More than two thousand years ago Zeus, the God of the sky, sat on his throne atop Mount Olympus. At 2,917 metres high, the mountain towered above the mortals of Ancient Greece who lived in both fear and awe of the Parthenon’s power. When the clouds parted, people in the village of Litochoro and in nearby Thessaloniki could see all the way up to Mytikas, the tallest point, upon which Zeus, and the 11 other Olympic Gods lived.
Fast forward a few millenniums and I am lacing my hiking boots, staring at the menacing peak of Mytikas. I am about to climb it.
I’m perched on a rocky plateau, not far from last night’s refuge. The sun is rising through the clouds which blanket the rolling valleys, forests and the town far below. The crisp mountain air and almost blinding golden hue of sunrise is a surreal experience. I’m not an early riser but I’m warming to this.
I am one of 10,000 hikers who step into this so-called ‘Playground of the Gods’ each year. Trekkers typically make the challenging trip to the summit and back in four days but one of our guides, Thomas, has blitzed it in one. “Mum was cooking, I wanted to be home for dinner,” he says and grins.
This trip was a spur of the moment decision but one of the best I made that year. My mother, a passionate adventurer, was heading to Greece with a few friends and their daughters. Reluctant to trade the comforts of home to hike under hot sun with a heavy backpack while blisters formed on my feet, I said no. Not long after, I caved to her persistence and so the weeks before the flight were spent breaking in new hiking boots, packing and repacking my pack and researching what islands I could stop by for some well-deserved sun and cocktails.
It’s not hard to see why people are drawn to Mount Olympus. The lower trails weave through forests, across wooden bridge river crossings and up rocks leading to stunning views. Or, as Theo – our other guide – suggests, “a glimpse of Zeus himself.” With ancient Greek mythology tied into almost every step taken, cave encountered, river swum in and plateau crossed it’s not just a hike, it’s somewhat of a divine experience.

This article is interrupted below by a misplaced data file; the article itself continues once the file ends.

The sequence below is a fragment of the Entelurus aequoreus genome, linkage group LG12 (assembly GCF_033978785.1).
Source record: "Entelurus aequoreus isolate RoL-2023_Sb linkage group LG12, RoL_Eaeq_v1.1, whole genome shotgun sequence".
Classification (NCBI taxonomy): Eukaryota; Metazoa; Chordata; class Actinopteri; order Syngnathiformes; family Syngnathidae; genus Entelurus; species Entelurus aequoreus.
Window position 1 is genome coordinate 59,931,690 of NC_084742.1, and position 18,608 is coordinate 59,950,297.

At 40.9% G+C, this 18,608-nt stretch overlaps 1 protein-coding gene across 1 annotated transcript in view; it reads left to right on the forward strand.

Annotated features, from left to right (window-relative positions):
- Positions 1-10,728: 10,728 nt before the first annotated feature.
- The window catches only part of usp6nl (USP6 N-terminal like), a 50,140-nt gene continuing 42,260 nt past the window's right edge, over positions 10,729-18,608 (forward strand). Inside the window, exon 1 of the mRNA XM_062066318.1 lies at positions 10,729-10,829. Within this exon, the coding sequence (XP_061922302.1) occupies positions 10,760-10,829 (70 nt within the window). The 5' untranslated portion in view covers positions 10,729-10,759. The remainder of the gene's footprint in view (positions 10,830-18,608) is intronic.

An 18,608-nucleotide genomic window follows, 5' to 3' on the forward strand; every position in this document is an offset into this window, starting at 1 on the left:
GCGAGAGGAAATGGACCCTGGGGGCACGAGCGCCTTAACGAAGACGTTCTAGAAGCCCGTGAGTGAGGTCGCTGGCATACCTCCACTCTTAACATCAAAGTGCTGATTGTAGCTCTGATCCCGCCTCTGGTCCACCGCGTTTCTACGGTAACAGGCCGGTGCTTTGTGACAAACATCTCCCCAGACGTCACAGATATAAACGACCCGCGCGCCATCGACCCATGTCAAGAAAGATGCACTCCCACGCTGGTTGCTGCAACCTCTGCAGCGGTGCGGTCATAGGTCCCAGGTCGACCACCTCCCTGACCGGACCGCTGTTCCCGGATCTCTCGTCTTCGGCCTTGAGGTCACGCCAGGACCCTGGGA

The mountain’s ethereal quality is evident as the sun rises and I step into my harness, buckle my helmet and zip up my down jacket, ready to embark onwards and upwards towards the peak of Mytikas.
The landscape grows rockier and more desolate the further we walk from the refuge. The magic of the sun is gone, in its place a thick fog is settling across the landscape, adding to the barrenness. We’re above the tree line and well into the clouds making visibility poor. Our guides tell us to stick close together as we weave along a narrow path.
We pause as we reach the final part of the ascent. Looking up, a steep rock face is swallowed by clouds. It’s both mysterious and ominous making it easy to see why the ancient Greeks thought their Gods lived here.
The next 45 minutes are spent finding hand and footholds on razor sharp shale rock as we slowly scour upwards. Our harnesses serve no purpose other than giving us the option of being attached to our guides should nerves set in. We’re essentially free climbing up a 60 degree face. Occasionally we’ll stop to make small talk with passing climbers or hug the face as we dodge tumbling rocks.
I’m so focused on my racing heart and the rhythm of lifting each arm and leg that it takes a few seconds to realise there’s no more rock to climb, I’ve reached the peak of Greece’s highest mountain. It’s breathtakingly beautiful with 360 degree views across rolling green gorges. The National Park stretches for kilometres, all the way to Thessaloniki and the blue Aegean Sea. The clouds have drifted away, soaking the peak in warmth. There’s a calmness up here coming from being far removed from the preoccupations and chaos of life past the valley below. I can see why so many hikers are drawn here. Give me this sense of accomplishment and content over cocktails on a crowded beach any day.